android:paddingVertical="10dp"
    android:paddingLeft="15dp"
    android:paddingRight="60dp"
    android:clipToPadding="false">

    <TextView
        android:id="@+id/tvName"
        android:layout_marginLeft="15dp"
        android:layout_toRightOf="@+id/ivProfileOther"
        android:layout_alignTop="@+id/ivProfileOther"
        android:layout_width="wrap_content"
        android:layout_height="wrap_content"
        android:paddingBottom="4dp"
        android:text="Johny Lindsey" />

    <ImageView
        android:id="@+id/ivProfileOther"
        android:layout_alignParentLeft="true"
        android:contentDescription="@string/profile_other"
        android:layout_width="64dp"
        android:layout_height="64dp"
        android:src="@mipmap/ic_launcher" />
    <TextView
        android:layout_width="wrap_content"
        android:layout_height="wrap_content"
        android:id="@+id/tvBody"
        android:layout_below="@+id/tvName"
        android:layout_alignLeft="@+id/tvName"
        android:background="@drawable/message_incoming"
        android:paddingVertical="12dp"
        android:paddingHorizontal="16dp"
        android:elevation="2dp"
        android:textSize="18dp"
        android:text="Someone else's message" />
</RelativeLayout>

For outgoing (our) messages create another layout file messages_outgoing:

<?xml version="1.0" encoding="utf-8"?>
<RelativeLayout xmlns:android="http://schemas.android.com/apk/res/android"
    android:layout_width="match_parent"
    android:layout_height="wrap_content"
    android:clipToPadding="false"
    android:paddingVertical="10dp"
    android:paddingLeft="60dp"
    android:paddingRight="15dp">

    <TextView
        android:id="@+id/tvBody"
        android:layout_width="wrap_content"
        android:layout_height="wrap_content"
        android:layout_marginRight="8dp"
        android:layout_toLeftOf="@+id/ivProfileMe"
        android:background="@drawable/message_outgoing"
        android:elevation="2dp"
        android:padding="8dp"
        android:text="Your outgoing message here"
        android:textColor="@android:color/white"
        android:textSize="18dp" />

    <ImageView
        android:id="@+id/ivProfileMe"
        android:layout_width="64dp"
        android:layout_height="64dp"
        android:layout_alignParentRight="true"
        android:contentDescription="@string/profile_me"
        android:src="@mipmap/ic_launcher" />

</RelativeLayout>

Add the following values to res-->values-->strings.xml file:

<string name="profile_me">My Profile Pic</string>
<string name="profile_other">Other profile pic</string>

As we learned before, those labels can be picked up by accessibility framework in Android and pronounced to a user who relies on TalkBack

7.2 Creating chat "bubble" backgrounds

In order to re-create popular chat "bubble" UI we need to define proper backgrounds. We referred to them in the section 7.1 as @drawable/message_outgoing and @drawable/message_incoming. In res --> drawable folder create two files:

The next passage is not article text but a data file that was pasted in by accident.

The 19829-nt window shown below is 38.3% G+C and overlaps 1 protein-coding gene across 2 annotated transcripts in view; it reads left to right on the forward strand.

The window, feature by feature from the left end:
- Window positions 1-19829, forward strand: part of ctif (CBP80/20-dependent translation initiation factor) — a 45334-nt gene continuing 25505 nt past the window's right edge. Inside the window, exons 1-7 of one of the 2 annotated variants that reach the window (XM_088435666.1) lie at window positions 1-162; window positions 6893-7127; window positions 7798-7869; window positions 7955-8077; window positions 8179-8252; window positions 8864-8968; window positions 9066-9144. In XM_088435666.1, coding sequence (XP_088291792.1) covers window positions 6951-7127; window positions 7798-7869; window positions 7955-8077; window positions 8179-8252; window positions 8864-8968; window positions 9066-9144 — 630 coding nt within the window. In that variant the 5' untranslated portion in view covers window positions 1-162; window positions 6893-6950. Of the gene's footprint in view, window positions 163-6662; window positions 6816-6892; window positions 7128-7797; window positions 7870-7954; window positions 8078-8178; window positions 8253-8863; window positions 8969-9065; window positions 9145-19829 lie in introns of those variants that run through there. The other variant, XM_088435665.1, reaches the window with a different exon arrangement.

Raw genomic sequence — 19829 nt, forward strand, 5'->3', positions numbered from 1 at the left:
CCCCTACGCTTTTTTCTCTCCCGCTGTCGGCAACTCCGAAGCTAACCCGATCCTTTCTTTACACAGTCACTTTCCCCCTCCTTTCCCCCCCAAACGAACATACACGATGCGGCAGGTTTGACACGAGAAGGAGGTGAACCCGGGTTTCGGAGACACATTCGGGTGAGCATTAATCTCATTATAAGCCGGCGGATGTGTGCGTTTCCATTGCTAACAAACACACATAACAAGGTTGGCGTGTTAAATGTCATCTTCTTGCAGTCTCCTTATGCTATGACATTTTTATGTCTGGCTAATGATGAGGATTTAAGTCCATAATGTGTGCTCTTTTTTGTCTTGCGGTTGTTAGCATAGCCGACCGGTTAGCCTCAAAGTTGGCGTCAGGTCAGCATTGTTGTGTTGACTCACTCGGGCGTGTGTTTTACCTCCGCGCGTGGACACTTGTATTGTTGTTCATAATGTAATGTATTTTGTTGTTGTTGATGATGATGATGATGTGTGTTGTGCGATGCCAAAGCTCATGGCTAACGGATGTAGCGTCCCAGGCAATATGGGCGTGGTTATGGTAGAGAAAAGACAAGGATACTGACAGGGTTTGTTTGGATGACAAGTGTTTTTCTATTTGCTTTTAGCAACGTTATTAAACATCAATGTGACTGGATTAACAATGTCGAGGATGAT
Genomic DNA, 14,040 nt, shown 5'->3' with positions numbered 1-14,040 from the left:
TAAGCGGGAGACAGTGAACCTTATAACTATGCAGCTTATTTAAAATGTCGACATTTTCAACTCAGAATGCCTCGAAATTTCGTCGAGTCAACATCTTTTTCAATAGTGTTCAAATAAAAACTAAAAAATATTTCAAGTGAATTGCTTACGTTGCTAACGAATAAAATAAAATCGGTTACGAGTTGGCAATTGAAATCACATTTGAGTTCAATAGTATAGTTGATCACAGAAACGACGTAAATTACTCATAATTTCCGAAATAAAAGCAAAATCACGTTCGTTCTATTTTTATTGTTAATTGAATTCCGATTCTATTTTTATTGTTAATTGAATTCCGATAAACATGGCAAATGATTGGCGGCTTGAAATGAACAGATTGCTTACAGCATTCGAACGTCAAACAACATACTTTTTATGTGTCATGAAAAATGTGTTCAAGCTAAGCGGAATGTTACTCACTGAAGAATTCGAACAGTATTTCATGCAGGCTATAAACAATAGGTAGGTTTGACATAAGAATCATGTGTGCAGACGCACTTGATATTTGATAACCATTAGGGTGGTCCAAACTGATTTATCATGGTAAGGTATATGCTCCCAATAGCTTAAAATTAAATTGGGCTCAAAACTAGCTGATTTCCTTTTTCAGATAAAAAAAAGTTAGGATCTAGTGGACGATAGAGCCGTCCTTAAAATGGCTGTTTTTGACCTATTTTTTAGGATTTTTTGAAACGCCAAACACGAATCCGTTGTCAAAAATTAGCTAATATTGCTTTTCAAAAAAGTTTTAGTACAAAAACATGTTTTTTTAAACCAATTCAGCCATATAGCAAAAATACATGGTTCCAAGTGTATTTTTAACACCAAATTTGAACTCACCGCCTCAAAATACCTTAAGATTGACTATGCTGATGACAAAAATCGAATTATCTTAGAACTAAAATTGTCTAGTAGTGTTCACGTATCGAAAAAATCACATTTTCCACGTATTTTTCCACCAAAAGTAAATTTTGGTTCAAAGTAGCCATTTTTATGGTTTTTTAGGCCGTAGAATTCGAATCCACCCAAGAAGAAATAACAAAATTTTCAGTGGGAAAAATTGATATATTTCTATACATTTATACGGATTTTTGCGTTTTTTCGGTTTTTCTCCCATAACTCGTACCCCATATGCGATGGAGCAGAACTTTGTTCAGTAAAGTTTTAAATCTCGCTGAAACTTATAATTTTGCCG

<!-- message_outgoing.xml -->
<?xml version="1.0" encoding="utf-8"?>
<shape xmlns:android="http://schemas.android.com/apk/res/android"
    android:shape="rectangle">
    <solid android:color="@color/colorPrimary" />
    <corners android:topRightRadius="5dp" android:radius="15dp" />
</shape>

and

<!-- message_incoming.xml -->
<?xml version="1.0" encoding="utf-8"?>
<shape xmlns:android="http://schemas.android.com/apk/res/android"
    android:shape="rectangle">
    <solid android:color="#fff" />
    <corners android:topLeftRadius="5dp" android:radius="15dp" />
</shape>

8. Create Model Class

Now let's create a Message.java class which will extend from ParseObject. This model class will provide message data for the RecyclerView and will be used to retrieve and save messages to Parse.

@ParseClassName("Message")
public class Message extends ParseObject {
    public static final String USER_ID_KEY = "userId";
    public static final String BODY_KEY = "body";

    public String getUserId() {
        return getString(USER_ID_KEY);
    }

    public String getBody() {
        return getString(BODY_KEY);
    }

    public void setUserId(String userId) {
        put(USER_ID_KEY, userId);
    }

    public void setBody(String body) {
        put(BODY_KEY, body);
    }
}

We also need to make sure to register this class with Parse before we call Parse.initialize within the ChatApplication.java file:

public class ChatApplication extends Application {
    // ...
    @Override
    public void onCreate() {
        super.onCreate();
        // ...
        ParseObject.registerSubclass(Message.class);

        // Use for monitoring Parse OkHttp trafic
        // Can be Level.BASIC, Level.HEADERS, or Level.BODY
        // See http://square.github.io/okhttp/3.x/logging-interceptor/ to see the options.
        OkHttpClient.Builder builder = new OkHttpClient.Builder();
        HttpLoggingInterceptor httpLoggingInterceptor = new HttpLoggingInterceptor();
        // ...

    }
    // ...
}

Finally, we refactor ChatActivity and rename the references to the model keys

...
void setupMessagePosting() {
        // Find the text field and button
        etMessage = (EditText) findViewById(R.id.etMessage);
        btSend = (ImageButton) findViewById(R.id.btSend);